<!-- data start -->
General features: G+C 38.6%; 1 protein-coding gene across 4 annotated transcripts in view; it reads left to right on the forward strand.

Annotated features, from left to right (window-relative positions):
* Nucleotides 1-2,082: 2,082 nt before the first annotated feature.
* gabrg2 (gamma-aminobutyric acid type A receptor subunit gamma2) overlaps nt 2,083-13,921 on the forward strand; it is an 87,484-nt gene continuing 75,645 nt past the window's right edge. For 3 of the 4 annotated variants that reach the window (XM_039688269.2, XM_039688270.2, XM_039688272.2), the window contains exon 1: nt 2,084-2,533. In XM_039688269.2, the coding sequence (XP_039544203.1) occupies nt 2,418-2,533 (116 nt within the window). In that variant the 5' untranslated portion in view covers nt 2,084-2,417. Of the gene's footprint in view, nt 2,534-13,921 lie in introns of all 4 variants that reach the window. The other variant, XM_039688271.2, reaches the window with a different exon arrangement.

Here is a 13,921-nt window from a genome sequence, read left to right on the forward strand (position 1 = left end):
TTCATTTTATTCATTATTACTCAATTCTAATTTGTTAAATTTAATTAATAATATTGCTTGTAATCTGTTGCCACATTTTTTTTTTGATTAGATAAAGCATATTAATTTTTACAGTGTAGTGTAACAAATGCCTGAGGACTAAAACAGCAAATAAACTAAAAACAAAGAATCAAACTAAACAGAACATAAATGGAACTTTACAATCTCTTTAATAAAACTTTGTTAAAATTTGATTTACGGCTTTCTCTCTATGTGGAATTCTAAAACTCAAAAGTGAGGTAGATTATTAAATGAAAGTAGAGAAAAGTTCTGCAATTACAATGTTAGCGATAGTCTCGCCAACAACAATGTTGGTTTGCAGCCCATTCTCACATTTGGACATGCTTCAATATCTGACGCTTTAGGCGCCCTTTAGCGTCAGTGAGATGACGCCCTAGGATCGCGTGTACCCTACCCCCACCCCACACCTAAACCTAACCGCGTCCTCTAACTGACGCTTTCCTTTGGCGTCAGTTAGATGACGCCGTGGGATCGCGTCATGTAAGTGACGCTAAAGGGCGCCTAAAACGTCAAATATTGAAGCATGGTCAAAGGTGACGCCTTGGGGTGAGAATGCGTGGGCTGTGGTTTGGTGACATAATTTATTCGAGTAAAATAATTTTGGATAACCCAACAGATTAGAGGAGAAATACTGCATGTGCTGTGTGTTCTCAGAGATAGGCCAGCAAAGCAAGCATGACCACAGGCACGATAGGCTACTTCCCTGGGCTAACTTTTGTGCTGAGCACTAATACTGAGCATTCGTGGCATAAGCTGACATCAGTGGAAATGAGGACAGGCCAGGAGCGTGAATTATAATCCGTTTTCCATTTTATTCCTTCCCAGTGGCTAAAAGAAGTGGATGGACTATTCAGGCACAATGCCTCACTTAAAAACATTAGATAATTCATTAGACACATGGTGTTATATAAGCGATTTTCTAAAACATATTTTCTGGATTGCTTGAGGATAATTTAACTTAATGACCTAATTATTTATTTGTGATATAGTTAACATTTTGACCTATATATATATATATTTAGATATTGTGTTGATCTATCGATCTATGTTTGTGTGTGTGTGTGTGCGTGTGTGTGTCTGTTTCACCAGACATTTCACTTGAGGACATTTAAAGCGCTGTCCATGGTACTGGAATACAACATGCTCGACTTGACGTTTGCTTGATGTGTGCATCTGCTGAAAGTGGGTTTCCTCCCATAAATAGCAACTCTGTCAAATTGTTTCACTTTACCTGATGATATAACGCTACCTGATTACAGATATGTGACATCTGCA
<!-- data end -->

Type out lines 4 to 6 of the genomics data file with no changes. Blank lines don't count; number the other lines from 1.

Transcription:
* gabrg2 (gamma-aminobutyric acid type A receptor subunit gamma2) overlaps nt 2,083-13,921 on the forward strand; it is an 87,484-nt gene continuing 75,645 nt past the window's right edge. For 3 of the 4 annotated variants that reach the window (XM_039688269.2, XM_039688270.2, XM_039688272.2), the window contains exon 1: nt 2,084-2,533. In XM_039688269.2, the coding sequence (XP_039544203.1) occupies nt 2,418-2,533 (116 nt within the window). In that variant the 5' untranslated portion in view covers nt 2,084-2,417. Of the gene's footprint in view, nt 2,534-13,921 lie in introns of all 4 variants that reach the window. The other variant, XM_039688271.2, reaches the window with a different exon arrangement.

Here is a 13,921-nt window from a genome sequence, read left to right on the forward strand (position 1 = left end):
TTCATTTTATTCATTATTACTCAATTCTAATTTGTTAAATTTAATTAATAATATTGCTTGTAATCTGTTGCCACATTTTTTTTTTGATTAGATAAAGCATATTAATTTTTACAGTGTAGTGTAACAAATGCCTGAGGACTAAAACAGCAAATAAACTAAAAACAAAGAATCAAACTAAACAGAACATAAATGGAACTTTACAATCTCTTTAATAAAACTTTGTTAAAATTTGATTTACGGCTTTCTCTCTATGTGGAATTCTAAAACTCAAAAGTGAGGTAGATTATTAAATGAAAGTAGAGAAAAGTTCTGCAATTACAATGTTAGCGATAGTCTCGCCAACAACAATGTTGGTTTGCAGCCCATTCTCACATTTGGACATGCTTCAATATCTGACGCTTTAGGCGCCCTTTAGCGTCAGTGAGATGACGCCCTAGGATCGCGTGTACCCTACCCCCACCCCACACCTAAACCTAACCGCGTCCTCTAACTGACGCTTTCCTTTGGCGTCAGTTAGATGACGCCGTGGGATCGCGTCATGTAAGTGACGCTAAAGGGCGCCTAAAACGTCAAATATTGAAGCATGGTCAAAGGTGACGCCTTGGGGTGAGAATGCGTGGGCTGTGGTTTGGTGACATAATTTATTCGAGTAAAATAATTTTGGATAACCCAACAGATTAGAGGAGAAATACTGCATGTGCTGTGTGTTCTCAGAGATAGGCCAGCAAAGCAAGCATGACCACAGGCACGATAGGCTACTTCCCTGGGCTAACTTTTGTGCTGAGCACTAATACTGAGCATTCGTGGCATAAGCTGACATCAGTGGAAATGAGGACAGGCCAGGAGCGTGAATTATAATCCGTTTTCCATTTTATTCCTTCCCAGTGGCTAAAAGAAGTGGATGGACTATTCAGGCACAATGCCTCACTTAAAAACATTAGATAATTCATTAGACACATGGTGTTATATAAGCGATTTTCTAAAACATATTTTCTGGATTGCTTGAGGATAATTTAACTTAATGACCTAATTATTTATTTGTGATATAGTTAACATTTTGACCTATATATATATATATTTAGATATTGTGTTGATCTATCGATCTATGTTTGTGTGTGTGTGTGTGCGTGTGTGTGTCTGTTTCACCAGACATTTCACTTGAGGACATTTAAAGCGCTGTCCATGGTACTGGAATACAACATGCTCGACTTGACGTTTGCTTGATGTGTGCATCTGCTGAAAGTGGGTTTCCTCCCATAAATAGCAACTCTGTCAAATTGTTTCACTTTACCTGATGATATAACGCTACCTGATTACAGATATGTGACATCTGCA